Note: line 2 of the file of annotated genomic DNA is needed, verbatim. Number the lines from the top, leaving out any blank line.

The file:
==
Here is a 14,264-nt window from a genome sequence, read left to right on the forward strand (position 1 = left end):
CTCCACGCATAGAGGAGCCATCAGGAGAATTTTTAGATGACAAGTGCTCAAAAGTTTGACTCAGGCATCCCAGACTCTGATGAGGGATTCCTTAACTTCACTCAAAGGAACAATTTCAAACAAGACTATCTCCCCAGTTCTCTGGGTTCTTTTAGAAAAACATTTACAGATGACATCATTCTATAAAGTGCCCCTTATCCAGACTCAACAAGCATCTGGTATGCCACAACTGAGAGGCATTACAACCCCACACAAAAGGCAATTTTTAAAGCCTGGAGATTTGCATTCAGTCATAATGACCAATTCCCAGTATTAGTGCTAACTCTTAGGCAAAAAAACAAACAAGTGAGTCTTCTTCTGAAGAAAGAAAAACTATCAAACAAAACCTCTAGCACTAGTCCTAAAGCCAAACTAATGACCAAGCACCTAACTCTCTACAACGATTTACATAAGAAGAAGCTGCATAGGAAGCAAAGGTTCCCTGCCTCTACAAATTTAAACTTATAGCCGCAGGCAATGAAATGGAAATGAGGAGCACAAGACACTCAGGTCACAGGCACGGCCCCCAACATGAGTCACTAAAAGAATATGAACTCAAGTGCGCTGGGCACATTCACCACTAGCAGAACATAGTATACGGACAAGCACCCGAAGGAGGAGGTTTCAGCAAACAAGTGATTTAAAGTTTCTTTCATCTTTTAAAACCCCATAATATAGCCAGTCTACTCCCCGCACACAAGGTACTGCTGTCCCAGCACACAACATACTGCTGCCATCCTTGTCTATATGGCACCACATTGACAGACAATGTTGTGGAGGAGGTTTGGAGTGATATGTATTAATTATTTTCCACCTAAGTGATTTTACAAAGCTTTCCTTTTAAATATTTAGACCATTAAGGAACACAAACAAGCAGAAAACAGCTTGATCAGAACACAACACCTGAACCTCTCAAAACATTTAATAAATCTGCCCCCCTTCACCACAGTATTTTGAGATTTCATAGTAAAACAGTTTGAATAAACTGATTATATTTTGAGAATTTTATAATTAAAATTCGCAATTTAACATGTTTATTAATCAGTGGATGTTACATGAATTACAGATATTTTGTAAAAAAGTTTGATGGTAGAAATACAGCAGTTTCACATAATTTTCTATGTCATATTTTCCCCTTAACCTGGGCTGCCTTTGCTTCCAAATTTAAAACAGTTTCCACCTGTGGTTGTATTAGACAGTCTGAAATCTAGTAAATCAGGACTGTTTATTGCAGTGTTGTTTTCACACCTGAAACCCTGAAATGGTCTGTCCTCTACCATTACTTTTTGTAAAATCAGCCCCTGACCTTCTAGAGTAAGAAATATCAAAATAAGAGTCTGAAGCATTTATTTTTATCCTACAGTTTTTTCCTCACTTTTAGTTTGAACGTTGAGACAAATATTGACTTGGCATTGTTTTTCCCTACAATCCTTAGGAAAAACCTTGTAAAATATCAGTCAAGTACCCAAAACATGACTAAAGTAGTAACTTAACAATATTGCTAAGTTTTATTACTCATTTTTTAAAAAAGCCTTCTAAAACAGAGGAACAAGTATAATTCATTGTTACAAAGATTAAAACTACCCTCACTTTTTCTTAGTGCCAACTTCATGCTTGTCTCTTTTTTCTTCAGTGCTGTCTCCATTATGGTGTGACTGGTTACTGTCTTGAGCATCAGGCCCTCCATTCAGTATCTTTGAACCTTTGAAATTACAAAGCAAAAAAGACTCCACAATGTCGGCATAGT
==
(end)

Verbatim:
CTCCACGCATAGAGGAGCCATCAGGAGAATTTTTAGATGACAAGTGCTCAAAAGTTTGACTCAGGCATCCCAGACTCTGATGAGGGATTCCTTAACTTCACTCAAAGGAACAATTTCAAACAAGACTATCTCCCCAGTTCTCTGGGTTCTTTTAGAAAAACATTTACAGATGACATCATTCTATAAAGTGCCCCTTATCCAGACTCAACAAGCATCTGGTATGCCACAACTGAGAGGCATTACAACCCCACACAAAAGGCAATTTTTAAAGCCTGGAGATTTGCATTCAGTCATAATGACCAATTCCCAGTATTAGTGCTAACTCTTAGGCAAAAAAACAAACAAGTGAGTCTTCTTCTGAAGAAAGAAAAACTATCAAACAAAACCTCTAGCACTAGTCCTAAAGCCAAACTAATGACCAAGCACCTAACTCTCTACAACGATTTACATAAGAAGAAGCTGCATAGGAAGCAAAGGTTCCCTGCCTCTACAAATTTAAACTTATAGCCGCAGGCAATGAAATGGAAATGAGGAGCACAAGACACTCAGGTCACAGGCACGGCCCCCAACATGAGTCACTAAAAGAATATGAACTCAAGTGCGCTGGGCACATTCACCACTAGCAGAACATAGTATACGGACAAGCACCCGAAGGAGGAGGTTTCAGCAAACAAGTGATTTAAAGTTTCTTTCATCTTTTAAAACCCCATAATATAGCCAGTCTACTCCCCGCACACAAGGTACTGCTGTCCCAGCACACAACATACTGCTGCCATCCTTGTCTATATGGCACCACATTGACAGACAATGTTGTGGAGGAGGTTTGGAGTGATATGTATTAATTATTTTCCACCTAAGTGATTTTACAAAGCTTTCCTTTTAAATATTTAGACCATTAAGGAACACAAACAAGCAGAAAACAGCTTGATCAGAACACAACACCTGAACCTCTCAAAACATTTAATAAATCTGCCCCCCTTCACCACAGTATTTTGAGATTTCATAGTAAAACAGTTTGAATAAACTGATTATATTTTGAGAATTTTATAATTAAAATTCGCAATTTAACATGTTTATTAATCAGTGGATGTTACATGAATTACAGATATTTTGTAAAAAAGTTTGATGGTAGAAATACAGCAGTTTCACATAATTTTCTATGTCATATTTTCCCCTTAACCTGGGCTGCCTTTGCTTCCAAATTTAAAACAGTTTCCACCTGTGGTTGTATTAGACAGTCTGAAATCTAGTAAATCAGGACTGTTTATTGCAGTGTTGTTTTCACACCTGAAACCCTGAAATGGTCTGTCCTCTACCATTACTTTTTGTAAAATCAGCCCCTGACCTTCTAGAGTAAGAAATATCAAAATAAGAGTCTGAAGCATTTATTTTTATCCTACAGTTTTTTCCTCACTTTTAGTTTGAACGTTGAGACAAATATTGACTTGGCATTGTTTTTCCCTACAATCCTTAGGAAAAACCTTGTAAAATATCAGTCAAGTACCCAAAACATGACTAAAGTAGTAACTTAACAATATTGCTAAGTTTTATTACTCATTTTTTAAAAAAGCCTTCTAAAACAGAGGAACAAGTATAATTCATTGTTACAAAGATTAAAACTACCCTCACTTTTTCTTAGTGCCAACTTCATGCTTGTCTCTTTTTTCTTCAGTGCTGTCTCCATTATGGTGTGACTGGTTACTGTCTTGAGCATCAGGCCCTCCATTCAGTATCTTTGAACCTTTGAAATTACAAAGCAAAAAAGACTCCACAATGTCGGCATAGT